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Medical pot proposal passes first test in conservative Utah

A panel of Utah lawmakers has given initial approval to a medical marijuana proposal that would allow residents of the conservative state who have chronic and debilitating diseases to use certain edible products containing THC, the chemical responsible for most of the drug’s psychological effects.

After a nearly two-hour debate, a Senate committee voted 3-2 earlier this week to approve the bill and send it to the full Senate for a vote.

Saratoga Springs Republican Sen. Mark Madsen said if the state can push past years of propaganda and misunderstanding surrounding the drug, it would bring compassion and freedom to those who are suffering.

The proposal does not allow the smoking of marijuana, which Madsen, its sponsor, said is unhealthy and an ineffective way to consume the drug.

Under his bill, patients would be issued medical marijuana cards. It also sets up a system of seed-to-sale regulation for licensed growers, producers and dispensers.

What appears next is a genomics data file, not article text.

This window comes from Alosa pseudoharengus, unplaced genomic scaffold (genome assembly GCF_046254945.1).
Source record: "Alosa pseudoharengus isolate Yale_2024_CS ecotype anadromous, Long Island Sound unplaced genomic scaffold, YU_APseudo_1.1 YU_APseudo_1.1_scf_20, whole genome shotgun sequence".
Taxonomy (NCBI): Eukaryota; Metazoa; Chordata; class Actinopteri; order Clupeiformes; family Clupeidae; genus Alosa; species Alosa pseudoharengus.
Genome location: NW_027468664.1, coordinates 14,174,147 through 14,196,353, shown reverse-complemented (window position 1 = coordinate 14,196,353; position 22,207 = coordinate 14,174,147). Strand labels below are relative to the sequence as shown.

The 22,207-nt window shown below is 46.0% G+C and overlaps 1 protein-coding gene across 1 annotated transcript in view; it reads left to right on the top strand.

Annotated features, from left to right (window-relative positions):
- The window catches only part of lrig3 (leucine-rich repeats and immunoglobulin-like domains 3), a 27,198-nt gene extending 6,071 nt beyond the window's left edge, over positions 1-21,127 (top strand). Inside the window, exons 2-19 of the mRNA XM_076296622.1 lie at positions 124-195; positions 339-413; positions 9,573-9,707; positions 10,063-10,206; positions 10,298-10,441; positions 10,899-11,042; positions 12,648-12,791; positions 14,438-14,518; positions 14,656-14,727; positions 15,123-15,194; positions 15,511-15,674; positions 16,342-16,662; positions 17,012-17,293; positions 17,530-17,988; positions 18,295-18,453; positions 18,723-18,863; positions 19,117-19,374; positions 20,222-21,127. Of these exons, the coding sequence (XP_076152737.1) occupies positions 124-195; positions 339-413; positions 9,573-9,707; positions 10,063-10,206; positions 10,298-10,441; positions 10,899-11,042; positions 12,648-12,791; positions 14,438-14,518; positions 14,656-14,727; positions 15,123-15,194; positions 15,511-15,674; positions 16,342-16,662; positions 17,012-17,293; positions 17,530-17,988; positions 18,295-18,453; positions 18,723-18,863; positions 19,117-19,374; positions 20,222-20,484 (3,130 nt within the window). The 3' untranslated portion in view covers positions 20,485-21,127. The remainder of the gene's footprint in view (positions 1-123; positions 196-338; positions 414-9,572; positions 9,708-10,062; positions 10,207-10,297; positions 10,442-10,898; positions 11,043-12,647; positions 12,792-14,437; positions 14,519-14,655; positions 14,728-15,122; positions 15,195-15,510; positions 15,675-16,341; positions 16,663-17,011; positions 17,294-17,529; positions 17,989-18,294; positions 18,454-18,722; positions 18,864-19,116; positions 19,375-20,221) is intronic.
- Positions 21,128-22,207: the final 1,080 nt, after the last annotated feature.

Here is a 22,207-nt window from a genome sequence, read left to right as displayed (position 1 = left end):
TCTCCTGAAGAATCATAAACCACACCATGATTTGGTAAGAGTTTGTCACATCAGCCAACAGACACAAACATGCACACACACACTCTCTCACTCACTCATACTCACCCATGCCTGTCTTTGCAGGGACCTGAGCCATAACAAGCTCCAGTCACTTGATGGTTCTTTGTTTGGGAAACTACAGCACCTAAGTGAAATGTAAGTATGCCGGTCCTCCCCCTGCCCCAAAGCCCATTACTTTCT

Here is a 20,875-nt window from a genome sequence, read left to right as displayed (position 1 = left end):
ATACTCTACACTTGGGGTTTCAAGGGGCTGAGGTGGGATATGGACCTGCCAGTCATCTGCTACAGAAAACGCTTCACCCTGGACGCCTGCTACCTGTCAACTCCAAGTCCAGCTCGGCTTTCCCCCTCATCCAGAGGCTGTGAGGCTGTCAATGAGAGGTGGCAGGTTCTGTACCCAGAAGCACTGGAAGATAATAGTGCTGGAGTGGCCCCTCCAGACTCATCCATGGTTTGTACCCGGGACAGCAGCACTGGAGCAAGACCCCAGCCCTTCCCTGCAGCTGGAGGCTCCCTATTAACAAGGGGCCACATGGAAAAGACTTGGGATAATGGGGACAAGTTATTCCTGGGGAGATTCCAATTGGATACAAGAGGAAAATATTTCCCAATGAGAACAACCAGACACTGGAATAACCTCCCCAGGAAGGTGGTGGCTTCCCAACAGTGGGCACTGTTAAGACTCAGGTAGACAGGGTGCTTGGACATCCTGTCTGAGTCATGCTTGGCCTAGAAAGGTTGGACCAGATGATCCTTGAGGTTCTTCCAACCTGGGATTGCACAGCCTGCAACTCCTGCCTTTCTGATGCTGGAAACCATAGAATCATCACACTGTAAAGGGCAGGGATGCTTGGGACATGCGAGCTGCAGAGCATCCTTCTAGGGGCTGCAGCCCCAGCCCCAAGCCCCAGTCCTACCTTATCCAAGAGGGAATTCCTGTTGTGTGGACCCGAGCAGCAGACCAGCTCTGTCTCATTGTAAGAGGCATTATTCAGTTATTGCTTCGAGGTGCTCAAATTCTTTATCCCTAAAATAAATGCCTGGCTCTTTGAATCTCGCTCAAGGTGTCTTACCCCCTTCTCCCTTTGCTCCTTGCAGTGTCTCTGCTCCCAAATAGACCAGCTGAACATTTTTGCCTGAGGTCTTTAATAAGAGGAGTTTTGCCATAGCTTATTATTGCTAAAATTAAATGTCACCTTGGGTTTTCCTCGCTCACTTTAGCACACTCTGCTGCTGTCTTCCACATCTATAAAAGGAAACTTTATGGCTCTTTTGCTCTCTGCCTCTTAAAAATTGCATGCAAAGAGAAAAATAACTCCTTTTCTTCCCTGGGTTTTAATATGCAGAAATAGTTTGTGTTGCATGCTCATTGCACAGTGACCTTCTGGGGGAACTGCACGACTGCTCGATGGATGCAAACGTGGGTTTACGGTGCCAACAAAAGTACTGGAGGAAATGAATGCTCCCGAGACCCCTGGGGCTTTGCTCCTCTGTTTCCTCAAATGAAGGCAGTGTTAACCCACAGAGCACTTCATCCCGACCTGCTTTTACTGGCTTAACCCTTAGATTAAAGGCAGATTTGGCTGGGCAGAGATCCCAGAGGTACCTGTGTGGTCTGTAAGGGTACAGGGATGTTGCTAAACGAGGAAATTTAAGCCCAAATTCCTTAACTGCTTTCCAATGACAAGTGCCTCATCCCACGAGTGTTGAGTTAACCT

It specifies what conditions are eligible, such as AIDS, cancer and post-traumatic stress disorder. Medical specialists — not general practice doctors — would be able to prescribe medical marijuana. For example, Madsen said, someone with cancer would need their oncologist to recommend it.

If Utah passed the bill, it would join 23 states and District of Columbia where medical marijuana programs are in place, according to the National Conference of State Legislatures.

Madsen said this week that he began researching the issue after suffering from persistent back problems. When his doctor recently recommended that he try a pot treatment, Madsen traveled to Colorado to try it through cannabis-infused gummy bears and an electronic-cigarette device.

He said he found the treatment effective, and it lessened his pain. If his doctor agrees that it would let him use fewer or no prescription painkillers, he’d consider taking a cannabis product again.

Madsen said he is confident his bill will pass the GOP-controlled state Senate, and he’s reasonably optimistic about its chances in the Republican-dominated House.

The GOP House speaker and Utah’s Republican governor have said they fear a medical marijuana law would lead to legalized recreational pot or broad recreational use through suspect prescriptions.

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